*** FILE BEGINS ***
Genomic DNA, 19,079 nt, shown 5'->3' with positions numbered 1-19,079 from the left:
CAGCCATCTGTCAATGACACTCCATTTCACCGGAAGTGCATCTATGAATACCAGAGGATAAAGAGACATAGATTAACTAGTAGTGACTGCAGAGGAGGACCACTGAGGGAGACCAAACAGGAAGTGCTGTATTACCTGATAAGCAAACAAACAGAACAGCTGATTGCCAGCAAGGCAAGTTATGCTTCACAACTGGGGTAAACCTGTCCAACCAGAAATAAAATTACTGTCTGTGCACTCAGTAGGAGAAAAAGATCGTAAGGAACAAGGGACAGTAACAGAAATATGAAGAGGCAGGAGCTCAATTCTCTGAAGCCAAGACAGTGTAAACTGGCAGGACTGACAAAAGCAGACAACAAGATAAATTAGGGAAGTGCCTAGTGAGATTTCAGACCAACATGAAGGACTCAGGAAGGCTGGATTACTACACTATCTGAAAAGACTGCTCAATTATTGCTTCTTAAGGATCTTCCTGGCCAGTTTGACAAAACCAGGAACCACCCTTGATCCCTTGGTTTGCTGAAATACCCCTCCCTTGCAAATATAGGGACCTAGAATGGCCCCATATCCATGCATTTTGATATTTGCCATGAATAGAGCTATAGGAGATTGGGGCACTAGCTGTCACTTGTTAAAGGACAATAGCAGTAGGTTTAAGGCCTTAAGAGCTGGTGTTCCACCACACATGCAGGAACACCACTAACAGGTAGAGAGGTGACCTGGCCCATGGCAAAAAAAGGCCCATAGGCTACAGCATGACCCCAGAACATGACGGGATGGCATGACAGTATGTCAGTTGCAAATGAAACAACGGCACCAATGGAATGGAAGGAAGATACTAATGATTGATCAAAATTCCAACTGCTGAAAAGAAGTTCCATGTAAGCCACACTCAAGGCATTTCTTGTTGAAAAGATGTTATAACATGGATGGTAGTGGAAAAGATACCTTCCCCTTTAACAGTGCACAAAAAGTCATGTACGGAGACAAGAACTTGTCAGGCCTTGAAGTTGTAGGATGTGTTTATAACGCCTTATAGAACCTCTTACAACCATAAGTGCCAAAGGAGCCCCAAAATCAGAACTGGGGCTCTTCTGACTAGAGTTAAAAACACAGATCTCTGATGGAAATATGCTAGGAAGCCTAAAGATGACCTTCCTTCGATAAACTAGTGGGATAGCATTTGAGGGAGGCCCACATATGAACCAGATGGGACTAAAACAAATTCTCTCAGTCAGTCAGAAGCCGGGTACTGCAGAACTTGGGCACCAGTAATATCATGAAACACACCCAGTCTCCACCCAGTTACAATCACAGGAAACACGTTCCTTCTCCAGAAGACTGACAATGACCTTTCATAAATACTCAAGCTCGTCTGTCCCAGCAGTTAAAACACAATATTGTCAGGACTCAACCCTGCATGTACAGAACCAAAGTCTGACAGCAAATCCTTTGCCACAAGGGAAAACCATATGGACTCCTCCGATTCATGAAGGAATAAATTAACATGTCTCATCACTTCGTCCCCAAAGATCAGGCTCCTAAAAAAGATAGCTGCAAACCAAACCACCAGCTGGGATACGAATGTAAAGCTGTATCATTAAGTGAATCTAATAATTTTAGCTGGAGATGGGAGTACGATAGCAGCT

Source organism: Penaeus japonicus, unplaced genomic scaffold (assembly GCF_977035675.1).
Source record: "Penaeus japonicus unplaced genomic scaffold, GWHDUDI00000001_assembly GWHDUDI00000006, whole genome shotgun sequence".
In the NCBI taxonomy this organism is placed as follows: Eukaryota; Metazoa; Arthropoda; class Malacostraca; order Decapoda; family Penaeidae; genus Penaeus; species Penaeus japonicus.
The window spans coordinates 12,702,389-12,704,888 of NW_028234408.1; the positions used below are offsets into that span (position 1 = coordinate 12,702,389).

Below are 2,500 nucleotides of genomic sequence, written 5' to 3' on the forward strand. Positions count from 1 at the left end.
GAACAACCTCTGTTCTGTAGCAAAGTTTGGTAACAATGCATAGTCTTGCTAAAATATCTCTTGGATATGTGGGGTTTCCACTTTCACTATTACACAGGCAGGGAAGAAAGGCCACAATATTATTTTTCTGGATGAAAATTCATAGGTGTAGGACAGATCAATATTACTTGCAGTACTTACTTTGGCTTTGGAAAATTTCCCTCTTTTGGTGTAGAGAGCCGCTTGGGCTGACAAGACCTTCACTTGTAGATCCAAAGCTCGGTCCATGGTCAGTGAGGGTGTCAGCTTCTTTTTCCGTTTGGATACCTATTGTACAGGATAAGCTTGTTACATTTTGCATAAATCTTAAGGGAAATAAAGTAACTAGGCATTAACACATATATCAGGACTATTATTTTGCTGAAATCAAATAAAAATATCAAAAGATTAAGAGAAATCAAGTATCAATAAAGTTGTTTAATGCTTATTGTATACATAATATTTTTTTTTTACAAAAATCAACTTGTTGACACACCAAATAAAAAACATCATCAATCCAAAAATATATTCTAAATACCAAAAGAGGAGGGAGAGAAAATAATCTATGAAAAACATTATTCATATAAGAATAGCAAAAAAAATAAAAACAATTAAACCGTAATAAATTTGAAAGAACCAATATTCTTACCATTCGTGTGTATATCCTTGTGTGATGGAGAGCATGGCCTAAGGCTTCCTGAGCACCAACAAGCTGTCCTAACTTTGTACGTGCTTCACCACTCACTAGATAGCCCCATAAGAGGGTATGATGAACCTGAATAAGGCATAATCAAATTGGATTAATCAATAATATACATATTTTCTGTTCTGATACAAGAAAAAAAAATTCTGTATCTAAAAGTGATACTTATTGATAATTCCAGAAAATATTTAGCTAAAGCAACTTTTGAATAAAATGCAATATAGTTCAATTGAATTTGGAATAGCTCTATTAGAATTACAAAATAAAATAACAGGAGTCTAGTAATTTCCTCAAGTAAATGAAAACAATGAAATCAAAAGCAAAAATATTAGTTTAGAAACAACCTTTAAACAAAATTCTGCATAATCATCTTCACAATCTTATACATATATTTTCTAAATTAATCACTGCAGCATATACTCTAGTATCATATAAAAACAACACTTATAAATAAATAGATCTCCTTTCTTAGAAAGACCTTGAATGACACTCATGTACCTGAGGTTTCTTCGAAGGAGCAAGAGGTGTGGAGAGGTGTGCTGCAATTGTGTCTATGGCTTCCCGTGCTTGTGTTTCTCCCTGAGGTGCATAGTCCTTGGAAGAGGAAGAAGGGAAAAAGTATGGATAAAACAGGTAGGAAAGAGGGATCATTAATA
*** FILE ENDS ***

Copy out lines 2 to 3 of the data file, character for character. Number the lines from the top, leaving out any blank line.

CAGCCATCTGTCAATGACACTCCATTTCACCGGAAGTGCATCTATGAATACCAGAGGATAAAGAGACATAGATTAACTAGTAGTGACTGCAGAGGAGGACCACTGAGGGAGACCAAACAGGAAGTGCTGTATTACCTGATAAGCAAACAAACAGAACAGCTGATTGCCAGCAAGGCAAGTTATGCTTCACAACTGGGGTAAACCTGTCCAACCAGAAATAAAATTACTGTCTGTGCACTCAGTAGGAGAAAAAGATCGTAAGGAACAAGGGACAGTAACAGAAATATGAAGAGGCAGGAGCTCAATTCTCTGAAGCCAAGACAGTGTAAACTGGCAGGACTGACAAAAGCAGACAACAAGATAAATTAGGGAAGTGCCTAGTGAGATTTCAGACCAACATGAAGGACTCAGGAAGGCTGGATTACTACACTATCTGAAAAGACTGCTCAATTATTGCTTCTTAAGGATCTTCCTGGCCAGTTTGACAAAACCAGGAACCACCCTTGATCCCTTGGTTTGCTGAAATACCCCTCCCTTGCAAATATAGGGACCTAGAATGGCCCCATATCCATGCATTTTGATATTTGCCATGAATAGAGCTATAGGAGATTGGGGCACTAGCTGTCACTTGTTAAAGGACAATAGCAGTAGGTTTAAGGCCTTAAGAGCTGGTGTTCCACCACACATGCAGGAACACCACTAACAGGTAGAGAGGTGACCTGGCCCATGGCAAAAAAAGGCCCATAGGCTACAGCATGACCCCAGAACATGACGGGATGGCATGACAGTATGTCAGTTGCAAATGAAACAACGGCACCAATGGAATGGAAGGAAGATACTAATGATTGATCAAAATTCCAACTGCTGAAAAGAAGTTCCATGTAAGCCACACTCAAGGCATTTCTTGTTGAAAAGATGTTATAACATGGATGGTAGTGGAAAAGATACCTTCCCCTTTAACAGTGCACAAAAAGTCATGTACGGAGACAAGAACTTGTCAGGCCTTGAAGTTGTAGGATGTGTTTATAACGCCTTATAGAACCTCTTACAACCATAAGTGCCAAAGGAGCCCCAAAATCAGAACTGGGGCTCTTCTGACTAGAGTTAAAAACACAGATCTCTGATGGAAATATGCTAGGAAGCCTAAAGATGACCTTCCTTCGATAAACTAGTGGGATAGCATTTGAGGGAGGCCCACATATGAACCAGATGGGACTAAAACAAATTCTCTCAGTCAGTCAGAAGCCGGGTACTGCAGAACTTGGGCACCAGTAATATCATGAAACACACCCAGTCTCCACCCAGTTACAATCACAGGAAACACGTTCCTTCTCCAGAAGACTGACAATGACCTTTCATAAATACTCAAGCTCGTCTGTCCCAGCAGTTAAAACACAATATTGTCAGGACTCAACCCTGCATGTACAGAACCAAAGTCTGACAGCAAATCCTTTGCCACAAGGGAAAACCATATGGACTCCTCCGATTCATGAAGGAATAAATTAACATGTCTCATCACTTCGTCCCCAAAGATCAGGCTCCTAAAAAAGATAGCTGCAAACCAAACCACCAGCTGGGATACGAATGTAAAGCTGTATCATTAAGTGAATCTAATAATTTTAGCTGGAGATGGGAGTACGATAGCAGCT

Source organism: Penaeus japonicus, unplaced genomic scaffold (assembly GCF_977035675.1).